Just to be on the safe side…By Rabbi Jack Abramowitz
If the two birds pose a financial hardship, the person could bring a flour offering. Because it’s being brought as a sin offering, it would not have oil or frankincense placed on it.
Me’ilah is when someone took an item consecrated for use in the Temple (or the Tabernacle) and made personal use of it. If someone did this by accident, he would have to bring a ram for a guilt offering. He would also have to replace whatever he used, adding one-fifth.
Another type of guilt offering was the asham talui, or “conditional guilt offering.” This sacrifice was brought when a person wasn’t sure if he violated certain laws (the kind that carry the penalty of kareis – excision – if committed intentionally). The asham talui was a ram offered “just in case.”
A person sins not only against another person but also against G-d when he acquires property dishonestly, no matter how it came into his possession. Whether a person steals something outright, cheats another in business, refuses to return an object he was watching or denied finding a lost item, he must return the property to its rightful owner and add one-fifth to it. Then, he should bring a ram as a guilt offering.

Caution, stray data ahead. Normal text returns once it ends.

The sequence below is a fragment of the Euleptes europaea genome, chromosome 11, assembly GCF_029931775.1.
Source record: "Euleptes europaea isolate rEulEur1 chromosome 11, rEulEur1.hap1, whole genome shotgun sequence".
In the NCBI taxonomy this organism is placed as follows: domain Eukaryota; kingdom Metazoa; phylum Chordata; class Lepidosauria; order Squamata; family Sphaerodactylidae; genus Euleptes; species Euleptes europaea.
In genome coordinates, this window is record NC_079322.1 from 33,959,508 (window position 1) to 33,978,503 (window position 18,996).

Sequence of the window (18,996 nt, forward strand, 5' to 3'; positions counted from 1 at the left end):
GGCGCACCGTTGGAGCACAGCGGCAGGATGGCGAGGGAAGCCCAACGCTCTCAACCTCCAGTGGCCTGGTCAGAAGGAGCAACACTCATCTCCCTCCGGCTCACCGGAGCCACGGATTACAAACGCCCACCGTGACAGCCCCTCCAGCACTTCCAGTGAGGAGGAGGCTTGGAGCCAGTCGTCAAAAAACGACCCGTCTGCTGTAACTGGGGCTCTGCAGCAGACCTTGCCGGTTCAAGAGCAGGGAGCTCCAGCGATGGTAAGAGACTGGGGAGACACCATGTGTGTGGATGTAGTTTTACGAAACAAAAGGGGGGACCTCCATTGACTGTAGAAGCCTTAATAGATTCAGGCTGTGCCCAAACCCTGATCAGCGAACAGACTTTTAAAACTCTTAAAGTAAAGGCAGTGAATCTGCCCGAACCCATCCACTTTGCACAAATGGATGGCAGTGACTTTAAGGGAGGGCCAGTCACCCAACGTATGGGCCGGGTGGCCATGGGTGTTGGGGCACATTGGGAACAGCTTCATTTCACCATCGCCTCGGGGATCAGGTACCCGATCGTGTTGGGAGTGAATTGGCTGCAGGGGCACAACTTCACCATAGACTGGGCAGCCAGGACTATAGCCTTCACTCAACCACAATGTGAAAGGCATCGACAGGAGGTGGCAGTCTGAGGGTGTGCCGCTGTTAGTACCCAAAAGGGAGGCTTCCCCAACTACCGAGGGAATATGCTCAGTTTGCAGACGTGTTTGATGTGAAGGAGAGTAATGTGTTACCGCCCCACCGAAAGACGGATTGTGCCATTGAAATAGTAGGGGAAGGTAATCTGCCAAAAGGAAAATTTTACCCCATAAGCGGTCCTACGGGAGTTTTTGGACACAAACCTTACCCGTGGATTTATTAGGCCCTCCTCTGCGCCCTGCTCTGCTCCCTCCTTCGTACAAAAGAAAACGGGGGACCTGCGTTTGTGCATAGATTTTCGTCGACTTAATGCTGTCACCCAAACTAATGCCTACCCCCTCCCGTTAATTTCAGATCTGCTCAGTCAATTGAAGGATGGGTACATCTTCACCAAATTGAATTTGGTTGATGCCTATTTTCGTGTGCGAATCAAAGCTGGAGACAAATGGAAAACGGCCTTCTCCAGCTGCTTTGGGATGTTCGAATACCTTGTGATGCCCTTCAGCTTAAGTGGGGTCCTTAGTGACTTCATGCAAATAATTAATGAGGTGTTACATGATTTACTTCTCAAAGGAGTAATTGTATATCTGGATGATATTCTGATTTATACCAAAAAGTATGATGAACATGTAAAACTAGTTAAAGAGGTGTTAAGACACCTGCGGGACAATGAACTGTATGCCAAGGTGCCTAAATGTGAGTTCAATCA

In case you ever fretted about one’s inability to fulfill every mitzvah in the Torah, returning a misappropriated object is a mitzvah one can’t fulfill without first acquiring something illegally. Some mitzvos are better off not being necessary.